test depend upon the cognitive abilities required by the

items. Different sets of items may require different

patterns of abilities. Thus, the debate about the

association of fluid, crystallized and creative abilities

with success on essay and objective tests may hinge upon

the nature of the items. The essay item was broadly

structured and required analysis of the course content

to succeed. The objective test items were of two types:

concrete and abstract.

The regression analyses of the concrete and abstract

items produced similar results. Fluid ability did not







significantly improve the prediction of the concrete or

the abstract item scores. Comprehension and retention

were required for both sets of items. This finding was

somewhat unexpected, because the Cattell abstract reasoning

test correlated zero with the scores on the concrete items

and .27 with the scores on the abstract items. Thus,

there was a modest confirmation that the abstract items

were in fact measuring an abstract reasoning ability.

Undoubtedly, the failure of the Cattell measure to enter

the equation was due to its correlation with retention

and comprehension. There was not enough unique variance

due to fluid ability once the crystallized abilities

entered the equation. Differences in the regression

weights did approach statistical significance. Perhaps

a further refinement of the items would substantiate

the difference at a conventional level of statistical

significance.

It was anticipated that students with strong crystal-

lized abilities would tend to do well on the concrete

items; however, the Pearson Product Moment correlations

between the two crystallized abilities of comprehension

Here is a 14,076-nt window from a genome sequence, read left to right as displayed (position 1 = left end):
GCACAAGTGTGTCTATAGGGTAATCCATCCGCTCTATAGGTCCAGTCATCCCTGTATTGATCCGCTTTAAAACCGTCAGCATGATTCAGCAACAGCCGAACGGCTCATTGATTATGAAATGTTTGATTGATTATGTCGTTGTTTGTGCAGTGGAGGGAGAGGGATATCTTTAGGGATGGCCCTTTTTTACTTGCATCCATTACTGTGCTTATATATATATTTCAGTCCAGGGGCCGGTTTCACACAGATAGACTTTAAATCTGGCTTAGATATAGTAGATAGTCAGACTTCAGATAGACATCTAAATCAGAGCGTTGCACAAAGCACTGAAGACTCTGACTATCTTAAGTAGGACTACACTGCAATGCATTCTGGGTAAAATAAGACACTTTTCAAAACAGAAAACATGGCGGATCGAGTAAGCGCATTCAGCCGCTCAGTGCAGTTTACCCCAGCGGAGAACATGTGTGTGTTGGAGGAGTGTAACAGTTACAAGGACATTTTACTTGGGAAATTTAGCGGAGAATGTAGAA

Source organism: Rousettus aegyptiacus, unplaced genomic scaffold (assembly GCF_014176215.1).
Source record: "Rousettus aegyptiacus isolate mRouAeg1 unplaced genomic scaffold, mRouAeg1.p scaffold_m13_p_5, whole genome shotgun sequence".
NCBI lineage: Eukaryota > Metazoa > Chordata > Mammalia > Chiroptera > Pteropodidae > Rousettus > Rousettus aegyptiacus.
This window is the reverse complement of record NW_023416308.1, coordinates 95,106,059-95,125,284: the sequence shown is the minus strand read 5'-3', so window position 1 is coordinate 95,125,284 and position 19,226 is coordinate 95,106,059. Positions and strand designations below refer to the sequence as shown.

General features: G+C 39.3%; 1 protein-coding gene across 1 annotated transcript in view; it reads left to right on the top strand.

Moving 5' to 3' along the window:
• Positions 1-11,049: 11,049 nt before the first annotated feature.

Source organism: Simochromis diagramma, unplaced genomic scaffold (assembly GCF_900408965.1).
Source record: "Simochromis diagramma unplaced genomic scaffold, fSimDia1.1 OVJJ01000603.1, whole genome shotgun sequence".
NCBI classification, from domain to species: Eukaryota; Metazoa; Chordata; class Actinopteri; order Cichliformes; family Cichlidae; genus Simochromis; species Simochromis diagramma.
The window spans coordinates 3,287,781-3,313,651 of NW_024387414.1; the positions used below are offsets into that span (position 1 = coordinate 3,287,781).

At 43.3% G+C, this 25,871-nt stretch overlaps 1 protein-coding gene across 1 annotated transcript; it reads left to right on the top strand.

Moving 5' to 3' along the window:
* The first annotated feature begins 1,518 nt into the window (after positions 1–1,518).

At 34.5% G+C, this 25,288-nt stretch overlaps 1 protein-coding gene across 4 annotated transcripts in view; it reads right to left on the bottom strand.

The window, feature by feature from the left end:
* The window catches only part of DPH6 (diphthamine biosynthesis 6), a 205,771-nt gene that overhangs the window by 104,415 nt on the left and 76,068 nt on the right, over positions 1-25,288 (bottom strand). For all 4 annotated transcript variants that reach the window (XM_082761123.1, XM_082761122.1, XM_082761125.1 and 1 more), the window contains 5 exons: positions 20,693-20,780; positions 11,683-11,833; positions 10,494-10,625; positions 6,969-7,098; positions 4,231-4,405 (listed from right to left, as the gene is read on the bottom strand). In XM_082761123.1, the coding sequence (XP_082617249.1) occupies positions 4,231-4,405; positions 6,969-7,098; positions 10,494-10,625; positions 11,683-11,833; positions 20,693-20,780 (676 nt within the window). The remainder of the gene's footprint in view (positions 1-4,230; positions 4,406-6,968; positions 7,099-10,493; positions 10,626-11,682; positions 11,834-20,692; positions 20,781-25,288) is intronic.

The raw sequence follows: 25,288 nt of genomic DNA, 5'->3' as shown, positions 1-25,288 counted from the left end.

and retention were higher for abstract items than for

concrete items. The correlation between the scores on

the concrete items and the essay test were higher than

the correlation between the abstract items and the essay

test. Thus, a new relationship is beginning to emerge.

It may be that this essay tended to measure the ability

of the students to comprehend and relate the course material.







Thus, students who did better on the essay tended to do

better on concrete items which were specifically tied

to course materials. These items were as difficult for

the class as the abstract items. (See Table 14).

Therefore, it cannot be stated that the differences are

simply an artifact of the grading standards or the diffi-

culty of the items. The relationship also cannot be

attributed solely to memory of factual material. Neither

the essay nor the set of concrete items was designed to

test factual knowledge.


Predicting Relative Success on
Essay and Objective Tests

The final question to be addressed was whether or

not a linear combination of fluid, crystallized and

creative abilities would differentiate groups of students

who score higher on one test format. The students were

grouped as higher on the essay, higher on the objective

test, or the same on both tests. The discriminant function

analysis resulted in one statistically significant function.